Whitman news since 1896

Whitman Wire

Vol. CLIV, Issue 10
Whitman news since 1896

Whitman Wire

Whitman news since 1896

Whitman Wire

Whitman fandom lacks vigor

It’s no question that Whitman students are an enthusiastic bunch. Students’ enthusiasm for the Whitman community they work so hard to create falls short, however, when it comes to supporting the college’s athletics.

Whitman sporting events are often sparsely attended; the students who do turn out for games either come to watch a particular player, such as a friend or standout athlete, or they come to simply socialize in small groups during the game.

Junior Thomas Knook describes fandom at Whitman as    being “very docile.”

“Whitman does not have the sense of community around their varsity athletics that seems a very integral part of attending a larger school,” said Knook, a self-proclaimed sports enthusiast and avid IM football coach and  player who particularly enjoys watching basketball, volleyball, ultimate frisbee, rugby and lacrosse.

Sophomore club volleyball player Alex Brott believes that perhaps what is lacking at Whitman is “the high school football game environment,” where a central sport serves to unify the school.

“I want to feel, as a supporter, united in one common cause with a lot of other people. I think that’s a universal desire for any sports fan,” said Knook.

For larger Division I universities such as UCLA, an established reputation in athletics makes sporting events an automatic unifying factor for the student body. Sophomore transfer student Genay Pilarowski remembers no lack of fans in the 60,000-person crowds at UCLA football games.

“There are thousands of people in the stands, and they’re almost all cheering for UCLA. It’s an insane feeling. I miss that,” said said of her experience attending athletics events at her former school, an experience that causes the empty stands at Whitman events to pale in comparison.

Is the problem that Whitties are simply less interested in sports than the average UCLA student? Not necessarily.

“[Attending games is] just a social thing to do. Not everyone pays attention to the game,” said Pilarowski, explaining that the huge crowds are largely a result of the established “sports mentality” at UCLA, and thus serve as something that brings the whole campus together.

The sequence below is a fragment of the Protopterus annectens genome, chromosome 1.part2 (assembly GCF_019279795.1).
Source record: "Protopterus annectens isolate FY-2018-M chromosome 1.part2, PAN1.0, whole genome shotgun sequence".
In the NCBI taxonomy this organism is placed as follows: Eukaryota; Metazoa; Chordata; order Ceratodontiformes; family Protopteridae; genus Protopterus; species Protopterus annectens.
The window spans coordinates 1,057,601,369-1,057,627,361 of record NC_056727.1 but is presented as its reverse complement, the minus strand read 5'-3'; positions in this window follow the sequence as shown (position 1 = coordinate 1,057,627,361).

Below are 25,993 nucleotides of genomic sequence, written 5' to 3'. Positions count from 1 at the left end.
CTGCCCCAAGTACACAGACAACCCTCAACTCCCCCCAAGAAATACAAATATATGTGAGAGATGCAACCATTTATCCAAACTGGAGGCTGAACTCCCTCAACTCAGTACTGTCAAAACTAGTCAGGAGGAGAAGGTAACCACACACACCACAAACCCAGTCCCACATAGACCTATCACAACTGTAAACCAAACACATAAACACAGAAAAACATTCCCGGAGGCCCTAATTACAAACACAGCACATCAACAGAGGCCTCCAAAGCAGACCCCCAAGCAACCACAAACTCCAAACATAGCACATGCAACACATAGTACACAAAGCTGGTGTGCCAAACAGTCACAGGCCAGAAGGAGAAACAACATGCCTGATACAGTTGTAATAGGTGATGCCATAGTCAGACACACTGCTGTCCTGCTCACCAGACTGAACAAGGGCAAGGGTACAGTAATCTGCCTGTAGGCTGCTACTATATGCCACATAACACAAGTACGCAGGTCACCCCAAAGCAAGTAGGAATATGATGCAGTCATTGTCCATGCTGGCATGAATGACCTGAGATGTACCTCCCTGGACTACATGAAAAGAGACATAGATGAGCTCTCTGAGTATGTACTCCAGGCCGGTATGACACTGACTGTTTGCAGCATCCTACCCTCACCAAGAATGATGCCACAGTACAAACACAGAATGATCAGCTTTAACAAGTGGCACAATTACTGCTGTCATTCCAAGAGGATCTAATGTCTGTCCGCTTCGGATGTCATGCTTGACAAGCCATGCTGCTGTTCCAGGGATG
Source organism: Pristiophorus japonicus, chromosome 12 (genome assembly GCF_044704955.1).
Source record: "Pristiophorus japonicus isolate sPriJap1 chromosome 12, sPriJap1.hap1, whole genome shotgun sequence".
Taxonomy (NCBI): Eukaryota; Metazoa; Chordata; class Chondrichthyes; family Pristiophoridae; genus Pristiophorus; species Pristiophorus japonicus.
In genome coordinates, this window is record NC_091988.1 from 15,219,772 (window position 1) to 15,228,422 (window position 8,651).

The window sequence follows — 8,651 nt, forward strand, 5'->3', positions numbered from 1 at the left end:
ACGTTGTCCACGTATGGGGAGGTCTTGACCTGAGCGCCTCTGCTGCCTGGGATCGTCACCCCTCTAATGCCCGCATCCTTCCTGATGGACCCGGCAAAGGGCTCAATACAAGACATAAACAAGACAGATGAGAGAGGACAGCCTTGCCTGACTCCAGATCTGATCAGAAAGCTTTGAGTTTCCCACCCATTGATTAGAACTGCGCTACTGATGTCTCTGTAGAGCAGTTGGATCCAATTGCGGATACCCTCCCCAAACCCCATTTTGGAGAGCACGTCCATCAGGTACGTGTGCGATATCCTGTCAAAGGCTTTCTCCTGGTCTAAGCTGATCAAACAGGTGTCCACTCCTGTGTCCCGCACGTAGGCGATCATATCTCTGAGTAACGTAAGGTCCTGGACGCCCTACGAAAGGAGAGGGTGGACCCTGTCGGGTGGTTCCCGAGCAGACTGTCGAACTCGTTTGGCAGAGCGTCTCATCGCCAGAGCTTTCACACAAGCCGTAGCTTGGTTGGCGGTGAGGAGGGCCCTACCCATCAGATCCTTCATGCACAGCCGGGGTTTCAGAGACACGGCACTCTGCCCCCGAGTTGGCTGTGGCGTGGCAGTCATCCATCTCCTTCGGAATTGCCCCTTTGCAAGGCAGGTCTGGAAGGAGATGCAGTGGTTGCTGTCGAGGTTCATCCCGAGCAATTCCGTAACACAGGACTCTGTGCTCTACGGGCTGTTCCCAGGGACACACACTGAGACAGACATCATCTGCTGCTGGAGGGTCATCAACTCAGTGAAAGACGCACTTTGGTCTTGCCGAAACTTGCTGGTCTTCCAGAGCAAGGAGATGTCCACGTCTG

Efforts to achieve this campus unity have been ongoing  through the Whitman Student Athletic Advisory Council (SAAC), a group of student-athletes and coaches whose goals include promoting athletic events on campus and fostering support of the athletic community.

In recent years SAAC has been making a concerted effort to strengthen the fan base on campus. Its efforts do not go unnoticed by athletes.

“It helps us out a lot as a team to know that our peers are there to support us,” said sophomore varsity volleyball player Hannah Holloran.

“If a team is struggling and needs a little ‘oomph’, a crowd can definitely do that,” added Pilarowski, a member of  varsity swim team.

Sylvie Luiten, a junior swimmer and SAAC vice-president, said the group regularly puts up posters for upcoming home games,  sponsors free treats for fans  and holds half-time competitions to bolster fan participation. SAAC also pairs up varsity sports teams to support each other.

“Every team  gets a buddy team, to help promote their events, attend games,” she said.

This year baseball and volleyball are buddy teams, so Holloran is “excited for the spring to head out to the fields and watch our men dominate.” Her attitude is evidence of the program’s successes, as it gets athletes excited about supporting other athletes.

“The crowds at games are mostly students and fellow athletes,” said basketball player Peter Clark, who said that he in turn “really enjoy[s] going to all Whitman sporting events, particularly volleyball and soccer.”

It is not surprising that athletes and friends of players make up large portions of the crowd at games. But faculty and staff members as well as Whitman alumni can also be found among the fans.

“I try to attend as many events as possible with my family”, said Jamie Kennedy ’96, a former swimmer and the current Director of Planned Giving at Whitman.  Kennedy is one of a select few staff members who regularly attend games.

“We really enjoy the outdoor venues when the weather is nice, but the gym and pool are great places too,” he said.

Kennedy recognizes the value of athletics not just for students and staff, but families as well.

“I like that my daughter can grow up around sporting events,” he explained.

Many elements are involved in creating a supportive community for athletics. Encouragement from students and staff and the ongoing efforts of SAAC may yet create a more supportive and lively fan base at Whitman.

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